Occupational health hazards in skin injury by mitomycin C.
Division of Hematology/Oncology, University of Pittsburgh, Pittsburgh, Pennsylvania 1988 Nov; :1-30
The incidence of cutaneous intradermal injuries resulting from exposure to mitomycin-C (50077) (MMC) was studied. Dehaired mice received topical MMC intradermal injections followed by various topical antidotal treatments. Skin toxicity studies demonstrated a dose dependent toxicity with MMC exposures. Within 1 to 5 days following injection, ulcers appeared with induration and erythema 20 and 10 fold greater in size than was the central ulcer, respectively. By day five, erythema tended to peak and then resolve over a 2 to 4 week period. Induration also peaked at day five but remained visible up to 7 weeks. Ulcers due to MMC exposure had a central necrotic appearance and resembled adriamycin induced ulcers. While larger doses did not produce correspondingly larger ulcers, they did require longer periods of time to heal. For most of the pharmacologic agents tested, no antidotal activity was noted. Marked antidotal activity was observed following topical administration of dimethylsulfoxide, with complete protection against MMC ulceration being provided following a low dose application. For high dose MMC, a single topical application of DMSO immediately after MMC was most effective. Some therapeutic benefit was derived from treatment with sodium-thiosulfate, but this was much less than that obtained with DMSO therapy.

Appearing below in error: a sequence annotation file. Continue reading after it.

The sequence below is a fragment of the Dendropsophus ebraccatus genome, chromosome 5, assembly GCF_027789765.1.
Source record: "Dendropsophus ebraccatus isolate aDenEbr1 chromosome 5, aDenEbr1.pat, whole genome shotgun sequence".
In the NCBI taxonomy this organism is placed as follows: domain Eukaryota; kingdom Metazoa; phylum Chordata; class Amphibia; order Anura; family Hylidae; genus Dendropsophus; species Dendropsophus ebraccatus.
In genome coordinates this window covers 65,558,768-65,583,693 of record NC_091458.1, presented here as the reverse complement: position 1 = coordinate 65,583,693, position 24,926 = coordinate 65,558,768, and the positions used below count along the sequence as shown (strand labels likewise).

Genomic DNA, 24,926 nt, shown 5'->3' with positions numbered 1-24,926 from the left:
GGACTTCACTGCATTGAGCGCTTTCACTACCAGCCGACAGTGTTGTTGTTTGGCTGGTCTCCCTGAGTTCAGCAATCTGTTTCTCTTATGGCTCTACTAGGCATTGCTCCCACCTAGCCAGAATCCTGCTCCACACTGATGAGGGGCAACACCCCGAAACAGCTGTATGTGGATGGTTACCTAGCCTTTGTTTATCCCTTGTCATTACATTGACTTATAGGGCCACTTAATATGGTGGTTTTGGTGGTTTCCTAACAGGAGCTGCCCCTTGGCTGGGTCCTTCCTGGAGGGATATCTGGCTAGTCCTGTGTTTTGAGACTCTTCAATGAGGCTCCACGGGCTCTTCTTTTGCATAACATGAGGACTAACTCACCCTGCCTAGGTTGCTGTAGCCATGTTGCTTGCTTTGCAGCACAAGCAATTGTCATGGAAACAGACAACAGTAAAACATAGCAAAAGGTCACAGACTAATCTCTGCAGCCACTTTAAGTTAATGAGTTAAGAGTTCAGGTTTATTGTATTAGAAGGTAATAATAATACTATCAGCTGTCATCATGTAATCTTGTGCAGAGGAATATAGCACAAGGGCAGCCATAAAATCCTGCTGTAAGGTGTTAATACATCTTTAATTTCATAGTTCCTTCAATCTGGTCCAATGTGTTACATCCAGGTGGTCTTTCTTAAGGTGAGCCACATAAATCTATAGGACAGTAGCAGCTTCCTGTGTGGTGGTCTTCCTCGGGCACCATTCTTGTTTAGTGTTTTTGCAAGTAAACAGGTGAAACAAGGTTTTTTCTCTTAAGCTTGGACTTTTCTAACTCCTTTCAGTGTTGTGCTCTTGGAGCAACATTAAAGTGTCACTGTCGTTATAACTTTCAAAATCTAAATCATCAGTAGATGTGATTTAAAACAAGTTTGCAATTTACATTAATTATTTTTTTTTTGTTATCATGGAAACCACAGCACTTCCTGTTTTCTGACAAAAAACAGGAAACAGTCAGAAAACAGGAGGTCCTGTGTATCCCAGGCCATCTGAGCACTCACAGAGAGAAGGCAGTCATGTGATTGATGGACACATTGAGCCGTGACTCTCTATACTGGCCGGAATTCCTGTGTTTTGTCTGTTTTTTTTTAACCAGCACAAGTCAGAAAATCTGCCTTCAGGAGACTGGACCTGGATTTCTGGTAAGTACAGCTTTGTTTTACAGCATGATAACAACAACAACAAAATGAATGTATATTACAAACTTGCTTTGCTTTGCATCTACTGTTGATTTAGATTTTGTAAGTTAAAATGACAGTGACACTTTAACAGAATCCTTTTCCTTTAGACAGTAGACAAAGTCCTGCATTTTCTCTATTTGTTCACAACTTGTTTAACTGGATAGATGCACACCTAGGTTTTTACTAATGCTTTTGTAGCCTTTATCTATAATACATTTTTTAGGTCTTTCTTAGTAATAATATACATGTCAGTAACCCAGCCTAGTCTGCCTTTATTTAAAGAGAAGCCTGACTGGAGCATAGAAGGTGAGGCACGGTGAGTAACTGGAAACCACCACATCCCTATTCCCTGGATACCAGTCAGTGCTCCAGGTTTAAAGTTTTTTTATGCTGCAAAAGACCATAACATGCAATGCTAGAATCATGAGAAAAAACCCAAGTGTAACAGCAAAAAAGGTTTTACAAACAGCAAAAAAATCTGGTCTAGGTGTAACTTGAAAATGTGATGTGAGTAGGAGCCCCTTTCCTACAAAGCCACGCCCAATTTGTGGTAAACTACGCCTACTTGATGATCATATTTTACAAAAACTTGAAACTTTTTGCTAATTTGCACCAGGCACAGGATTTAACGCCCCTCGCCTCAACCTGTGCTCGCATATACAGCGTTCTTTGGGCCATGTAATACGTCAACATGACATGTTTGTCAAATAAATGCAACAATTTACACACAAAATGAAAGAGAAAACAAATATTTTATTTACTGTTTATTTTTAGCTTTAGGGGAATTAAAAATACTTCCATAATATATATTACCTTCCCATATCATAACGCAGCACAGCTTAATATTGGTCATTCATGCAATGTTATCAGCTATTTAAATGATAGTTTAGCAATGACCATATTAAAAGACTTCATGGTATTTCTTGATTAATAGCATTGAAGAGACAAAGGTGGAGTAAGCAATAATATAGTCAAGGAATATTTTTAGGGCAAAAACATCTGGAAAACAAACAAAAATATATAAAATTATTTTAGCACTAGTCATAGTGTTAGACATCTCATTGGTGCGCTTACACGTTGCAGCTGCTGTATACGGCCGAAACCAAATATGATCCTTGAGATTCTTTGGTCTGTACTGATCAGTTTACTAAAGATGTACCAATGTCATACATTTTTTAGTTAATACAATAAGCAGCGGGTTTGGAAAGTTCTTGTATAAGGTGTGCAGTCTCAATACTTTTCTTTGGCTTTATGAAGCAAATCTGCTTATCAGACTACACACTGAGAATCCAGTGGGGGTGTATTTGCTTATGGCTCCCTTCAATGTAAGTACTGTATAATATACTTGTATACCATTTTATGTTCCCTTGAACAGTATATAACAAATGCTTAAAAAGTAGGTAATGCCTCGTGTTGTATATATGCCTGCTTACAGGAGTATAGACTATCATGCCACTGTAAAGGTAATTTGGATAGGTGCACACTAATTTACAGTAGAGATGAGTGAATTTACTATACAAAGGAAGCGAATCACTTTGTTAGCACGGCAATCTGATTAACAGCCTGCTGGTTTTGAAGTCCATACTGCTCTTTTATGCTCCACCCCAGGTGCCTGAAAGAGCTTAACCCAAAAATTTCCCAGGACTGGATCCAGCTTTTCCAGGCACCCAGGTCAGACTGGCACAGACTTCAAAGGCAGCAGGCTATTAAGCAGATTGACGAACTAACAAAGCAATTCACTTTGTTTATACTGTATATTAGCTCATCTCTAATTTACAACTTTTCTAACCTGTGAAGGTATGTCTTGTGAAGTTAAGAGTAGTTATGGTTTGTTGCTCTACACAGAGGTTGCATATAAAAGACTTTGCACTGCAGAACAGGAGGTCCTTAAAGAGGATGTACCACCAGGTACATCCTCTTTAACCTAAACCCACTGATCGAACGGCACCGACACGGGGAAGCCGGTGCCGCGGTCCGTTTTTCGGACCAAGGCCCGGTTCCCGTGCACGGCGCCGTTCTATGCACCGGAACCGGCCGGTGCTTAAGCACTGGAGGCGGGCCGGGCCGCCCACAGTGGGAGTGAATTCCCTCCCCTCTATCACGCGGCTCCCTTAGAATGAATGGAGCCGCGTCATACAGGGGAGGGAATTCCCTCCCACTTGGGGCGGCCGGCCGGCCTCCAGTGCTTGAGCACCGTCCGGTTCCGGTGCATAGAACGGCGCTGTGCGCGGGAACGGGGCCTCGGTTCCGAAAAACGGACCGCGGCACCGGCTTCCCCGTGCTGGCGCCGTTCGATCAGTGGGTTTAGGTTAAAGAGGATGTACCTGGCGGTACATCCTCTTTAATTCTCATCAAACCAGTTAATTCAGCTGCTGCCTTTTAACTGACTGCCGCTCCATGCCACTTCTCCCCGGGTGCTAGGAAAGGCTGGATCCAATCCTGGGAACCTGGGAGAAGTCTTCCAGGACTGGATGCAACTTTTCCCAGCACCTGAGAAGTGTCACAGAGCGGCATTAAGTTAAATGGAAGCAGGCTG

NIOSH-Grant; Dermatitis; Antineoplastic-agents; Medical-treatment; Skin-exposure; Skin-irritants; Laboratory-animals
Medicine University of Pittsburgh 922 Scaife Hall Pittsburgh, PA 15261
Final Grant Report
NTIS Accession No.
Division of Hematology/Oncology, University of Pittsburgh, Pittsburgh, Pennsylvania
University of Pittsburgh, Pittsburgh, Pennsylvania